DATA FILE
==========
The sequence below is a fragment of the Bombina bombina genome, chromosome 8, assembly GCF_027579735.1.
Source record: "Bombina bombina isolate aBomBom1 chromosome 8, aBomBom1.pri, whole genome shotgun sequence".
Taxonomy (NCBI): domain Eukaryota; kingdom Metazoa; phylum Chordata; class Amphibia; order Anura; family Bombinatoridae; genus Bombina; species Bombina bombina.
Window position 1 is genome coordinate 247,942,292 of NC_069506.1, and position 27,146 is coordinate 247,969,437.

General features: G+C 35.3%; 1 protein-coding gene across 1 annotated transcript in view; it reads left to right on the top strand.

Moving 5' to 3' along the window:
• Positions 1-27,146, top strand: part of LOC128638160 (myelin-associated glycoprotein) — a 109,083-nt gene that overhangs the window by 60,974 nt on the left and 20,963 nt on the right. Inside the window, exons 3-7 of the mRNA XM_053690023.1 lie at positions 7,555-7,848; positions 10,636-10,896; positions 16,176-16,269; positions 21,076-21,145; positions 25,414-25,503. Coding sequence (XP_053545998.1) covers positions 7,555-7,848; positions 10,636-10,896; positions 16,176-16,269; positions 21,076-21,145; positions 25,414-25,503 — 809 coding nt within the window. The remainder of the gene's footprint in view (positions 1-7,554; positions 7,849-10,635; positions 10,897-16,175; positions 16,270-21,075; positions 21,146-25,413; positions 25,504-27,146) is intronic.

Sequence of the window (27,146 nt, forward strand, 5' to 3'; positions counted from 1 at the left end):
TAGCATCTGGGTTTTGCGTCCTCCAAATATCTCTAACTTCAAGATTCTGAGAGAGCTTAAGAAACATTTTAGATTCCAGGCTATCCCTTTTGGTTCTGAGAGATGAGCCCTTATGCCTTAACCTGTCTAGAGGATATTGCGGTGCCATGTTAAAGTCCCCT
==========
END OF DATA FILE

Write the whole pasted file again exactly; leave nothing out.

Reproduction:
The sequence below is a fragment of the Bombina bombina genome, chromosome 8, assembly GCF_027579735.1.
Source record: "Bombina bombina isolate aBomBom1 chromosome 8, aBomBom1.pri, whole genome shotgun sequence".
Taxonomy (NCBI): domain Eukaryota; kingdom Metazoa; phylum Chordata; class Amphibia; order Anura; family Bombinatoridae; genus Bombina; species Bombina bombina.
Window position 1 is genome coordinate 247,942,292 of NC_069506.1, and position 27,146 is coordinate 247,969,437.

General features: G+C 35.3%; 1 protein-coding gene across 1 annotated transcript in view; it reads left to right on the top strand.

Moving 5' to 3' along the window:
• Positions 1-27,146, top strand: part of LOC128638160 (myelin-associated glycoprotein) — a 109,083-nt gene that overhangs the window by 60,974 nt on the left and 20,963 nt on the right. Inside the window, exons 3-7 of the mRNA XM_053690023.1 lie at positions 7,555-7,848; positions 10,636-10,896; positions 16,176-16,269; positions 21,076-21,145; positions 25,414-25,503. Coding sequence (XP_053545998.1) covers positions 7,555-7,848; positions 10,636-10,896; positions 16,176-16,269; positions 21,076-21,145; positions 25,414-25,503 — 809 coding nt within the window. The remainder of the gene's footprint in view (positions 1-7,554; positions 7,849-10,635; positions 10,897-16,175; positions 16,270-21,075; positions 21,146-25,413; positions 25,504-27,146) is intronic.

Sequence of the window (27,146 nt, forward strand, 5' to 3'; positions counted from 1 at the left end):
TAGCATCTGGGTTTTGCGTCCTCCAAATATCTCTAACTTCAAGATTCTGAGAGAGCTTAAGAAACATTTTAGATTCCAGGCTATCCCTTTTGGTTCTGAGAGATGAGCCCTTATGCCTTAACCTGTCTAGAGGATATTGCGGTGCCATGTTAAAGTCCCCT